Project Fact Sheet

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Project Executing Agency:

Regional office for Asia and the Pacific, Food and Agricultural Organization of the United Nations (FAO/RAP)

Economies Directly Benefiting:

Bhutan, Cambodia, China, India, Indonesia, Lao PDR, Nepal, Papua New Guinea, Philippines, Thailand and Viet Nam

Project Cost:

USD 340,000

APFNet’s Grant:

USD 340,000

Counterpart Contribution and Co-financing:

NA

The goal of the project is to assist forestry agencies in strategic planning and developing means to reduce poverty through sustainable forest management and forest rehabilitation. Specific objectives of the project include: (a) drawing together methods and means by which poverty has been effectively reduced in South and Southeast Asian developing economies;(b) building capacity within forestry agencies and local NGOs through engagement in assessment of past efforts to reduce poverty through forestry;(c) distributing findings to an Asia-Pacific audience and increase awareness of effective means to adapt forest policies to poverty alleviation strategies.

The project was officially launched on March 6, 2010 and completed on December 6, 2011with a duration of 21 months. The main activities include conducting forestry related policy studies on poverty alleviation in 11 economies, organizing regional workshops on strategic planning in forestry and short term training courses on forestry policy, synthesizing key project findings into policy briefs, and distributing policy briefs to policy makers and agencies and organizations influencing policy processes.

The key findings for the project are summarized as follow:

  • Poverty alleviation in national development planning and forest management objectives.
    Forestry policies articulate the recognition of the role of the forestry sector in alleviating poverty, particularly rural poverty. There is a need to investigate further the extent of support and priority placed on poverty alleviation as a forest management objective in relation to other demands on forests and development goals affecting forests. At the same time, it is acknowledged that forestry alone will not solve rural poverty. Forestry-based poverty alleviation strategies should be integrated in rural development programs;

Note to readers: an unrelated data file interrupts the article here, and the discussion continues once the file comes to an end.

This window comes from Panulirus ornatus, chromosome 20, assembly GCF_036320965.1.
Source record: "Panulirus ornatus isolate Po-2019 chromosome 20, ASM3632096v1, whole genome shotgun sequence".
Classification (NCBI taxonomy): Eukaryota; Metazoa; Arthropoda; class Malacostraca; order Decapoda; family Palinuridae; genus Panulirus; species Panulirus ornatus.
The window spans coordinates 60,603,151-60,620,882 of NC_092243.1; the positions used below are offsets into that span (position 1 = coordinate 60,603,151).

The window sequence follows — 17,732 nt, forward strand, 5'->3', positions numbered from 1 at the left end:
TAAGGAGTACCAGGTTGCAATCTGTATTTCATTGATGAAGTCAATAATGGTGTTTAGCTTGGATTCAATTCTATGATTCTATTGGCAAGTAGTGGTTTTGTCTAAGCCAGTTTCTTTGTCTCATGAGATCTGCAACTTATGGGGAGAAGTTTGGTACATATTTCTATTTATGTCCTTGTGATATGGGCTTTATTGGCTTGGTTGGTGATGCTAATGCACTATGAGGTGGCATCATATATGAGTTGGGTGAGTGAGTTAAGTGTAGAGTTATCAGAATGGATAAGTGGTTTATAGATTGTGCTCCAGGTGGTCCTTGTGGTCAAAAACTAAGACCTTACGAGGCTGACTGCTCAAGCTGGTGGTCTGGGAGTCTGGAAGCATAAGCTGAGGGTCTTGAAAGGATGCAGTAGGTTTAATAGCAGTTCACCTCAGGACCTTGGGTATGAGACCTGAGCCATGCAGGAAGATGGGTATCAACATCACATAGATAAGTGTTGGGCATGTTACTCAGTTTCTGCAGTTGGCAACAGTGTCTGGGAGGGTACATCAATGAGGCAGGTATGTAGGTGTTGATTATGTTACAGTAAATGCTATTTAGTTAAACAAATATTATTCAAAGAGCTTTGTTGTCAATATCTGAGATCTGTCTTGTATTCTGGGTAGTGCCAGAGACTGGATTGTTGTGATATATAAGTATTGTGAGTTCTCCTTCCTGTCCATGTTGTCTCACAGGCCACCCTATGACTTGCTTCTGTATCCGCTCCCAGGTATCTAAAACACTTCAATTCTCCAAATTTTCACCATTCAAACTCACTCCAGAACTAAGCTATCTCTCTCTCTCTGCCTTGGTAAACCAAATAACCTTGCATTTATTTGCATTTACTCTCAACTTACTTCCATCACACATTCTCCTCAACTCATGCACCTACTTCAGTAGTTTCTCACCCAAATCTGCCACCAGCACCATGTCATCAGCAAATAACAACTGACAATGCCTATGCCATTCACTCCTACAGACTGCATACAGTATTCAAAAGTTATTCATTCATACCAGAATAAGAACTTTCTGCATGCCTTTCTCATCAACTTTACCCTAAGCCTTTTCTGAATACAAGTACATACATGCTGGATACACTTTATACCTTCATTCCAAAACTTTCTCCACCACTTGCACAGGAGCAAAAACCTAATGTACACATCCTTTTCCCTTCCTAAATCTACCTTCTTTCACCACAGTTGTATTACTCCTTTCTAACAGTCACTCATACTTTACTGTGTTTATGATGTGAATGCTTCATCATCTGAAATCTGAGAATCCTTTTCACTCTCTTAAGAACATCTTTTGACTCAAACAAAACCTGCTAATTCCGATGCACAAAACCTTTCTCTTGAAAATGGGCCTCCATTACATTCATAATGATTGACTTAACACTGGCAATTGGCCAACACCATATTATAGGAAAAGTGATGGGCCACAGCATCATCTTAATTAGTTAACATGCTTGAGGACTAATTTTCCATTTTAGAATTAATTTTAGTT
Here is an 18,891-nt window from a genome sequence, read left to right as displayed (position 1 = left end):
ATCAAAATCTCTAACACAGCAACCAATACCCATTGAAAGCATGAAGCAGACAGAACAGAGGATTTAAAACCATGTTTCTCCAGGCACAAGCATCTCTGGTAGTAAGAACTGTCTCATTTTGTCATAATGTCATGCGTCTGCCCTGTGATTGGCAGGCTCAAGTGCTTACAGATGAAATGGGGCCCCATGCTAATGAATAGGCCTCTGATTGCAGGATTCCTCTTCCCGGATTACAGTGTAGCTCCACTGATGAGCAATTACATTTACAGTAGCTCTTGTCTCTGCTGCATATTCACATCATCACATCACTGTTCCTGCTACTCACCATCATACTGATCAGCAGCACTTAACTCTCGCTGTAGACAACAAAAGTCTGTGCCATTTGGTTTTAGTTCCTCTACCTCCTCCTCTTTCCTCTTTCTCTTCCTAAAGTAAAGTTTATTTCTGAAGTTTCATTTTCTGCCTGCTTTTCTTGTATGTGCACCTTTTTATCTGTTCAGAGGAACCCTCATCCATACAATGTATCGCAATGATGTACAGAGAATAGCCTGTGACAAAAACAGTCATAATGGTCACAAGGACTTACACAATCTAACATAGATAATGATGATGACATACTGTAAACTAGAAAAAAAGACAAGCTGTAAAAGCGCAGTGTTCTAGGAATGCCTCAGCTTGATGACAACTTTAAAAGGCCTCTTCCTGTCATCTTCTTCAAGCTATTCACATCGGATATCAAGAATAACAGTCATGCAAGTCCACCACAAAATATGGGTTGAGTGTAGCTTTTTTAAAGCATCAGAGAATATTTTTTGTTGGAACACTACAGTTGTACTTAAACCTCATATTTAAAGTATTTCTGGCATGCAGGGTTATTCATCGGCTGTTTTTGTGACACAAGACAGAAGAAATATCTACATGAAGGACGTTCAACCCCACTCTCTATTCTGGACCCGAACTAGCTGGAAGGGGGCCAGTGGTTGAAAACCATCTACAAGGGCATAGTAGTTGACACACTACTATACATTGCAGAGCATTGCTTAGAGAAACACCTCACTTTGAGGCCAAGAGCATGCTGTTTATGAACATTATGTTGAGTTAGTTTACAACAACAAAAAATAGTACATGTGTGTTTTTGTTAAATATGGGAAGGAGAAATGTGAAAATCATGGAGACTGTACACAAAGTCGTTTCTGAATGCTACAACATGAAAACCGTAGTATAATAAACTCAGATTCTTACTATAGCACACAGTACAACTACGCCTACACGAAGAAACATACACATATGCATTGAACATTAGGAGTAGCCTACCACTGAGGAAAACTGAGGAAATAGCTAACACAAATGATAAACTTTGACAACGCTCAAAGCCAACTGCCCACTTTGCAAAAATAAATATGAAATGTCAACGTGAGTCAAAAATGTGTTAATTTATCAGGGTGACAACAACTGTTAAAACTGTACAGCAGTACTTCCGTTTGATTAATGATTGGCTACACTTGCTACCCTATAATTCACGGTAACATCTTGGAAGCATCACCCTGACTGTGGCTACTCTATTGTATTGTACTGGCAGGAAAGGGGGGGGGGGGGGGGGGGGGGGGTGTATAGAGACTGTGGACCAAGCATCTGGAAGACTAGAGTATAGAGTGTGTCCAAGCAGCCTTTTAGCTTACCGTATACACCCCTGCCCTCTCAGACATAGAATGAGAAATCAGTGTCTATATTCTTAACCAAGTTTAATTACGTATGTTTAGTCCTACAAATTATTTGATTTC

• Making community forestry work for the poor.
    Forests are the primary resource bases that provide for basic needs and livelihoods of the poor. Tenure and access rights reform in forest lands, with the efforts toward decentralization in forest management, is the main focus of community forestry (CF) programs of governments and other partners to increase access of the poor to forest resources. While the aims, approaches, level of security and the scope of rights differ, CF allows a level of distribution of forest land and resources to the poor and provides opportunities to participate in forest management.
  • Making commercial and industrial forestry work for the poor.
    Direct and indirect benefits for the poor from commercial and industrial forestry are through cash transfers (royalties) to forest owners or affected communities, jobs, infrastructure development, and delivery of basic services, especially in rural areas where these are not met by the governments. However, while large-scale forestry activities earn huge revenues for governments and private companies, the profits rarely reach the poor. The conversion of natural forests into plantations often leads to the permanent loss of sources for non-wood forest products (NWFPs). Mechanized operations in large-scale operations create limited job opportunities and the demand for technical skills precludes the employment of poor community members.
  • Making payments for environmental services and carbon payments work for the poor.
    Some of the economies initiated payment schemes for environmental services related to water supply, hydropower generation, and eco-tourism, are encountering critical challenges. Markets and policy support for environmental services still need to be developed. Questions and concerns regarding REDD+ still remain in relation to appropriate valuation, addressing flawed land use policies, the measurement, reporting, and verification and monitoring, the inclusion of traditional forest uses by indigenous communities, apart from the general question of forest ownership and how the benefits will reach the poor in these forest communities.

In order to increase the contribution of forestry to poverty alleviation in the future, some priorities are also identified from this project for the policy makers of APEC economies to ponder on:

  1. Allocating clear and secure forest tenure and forest management rights to households or communities, which are appropriate to local contexts, to guarantee that the poor will benefit from their efforts and inputs in managing and developing the forests;
  2. Simplifying regulations on harvesting and marketing timber and non-wood forest products;
  3. Building the capacity of people and communities to develop the various skills they need to sustainably manage their forests, develop their livelihoods, and effectively pull themselves out of poverty;
  4. Promoting investments for community-based enterprises and small and medium enterprises;
  5. Ensuring equitable sharing of benefits from forests, particularly for the poorest of the poor and disadvantaged groups, such as women and ethnic minorities;
  6. Strengthening government support, such as through increased budget allocation and staff support, for community forestry;
  7. Integrating community forestry within broader rural development programs.

Related:

Making Forestry Work for the Poor (Publication)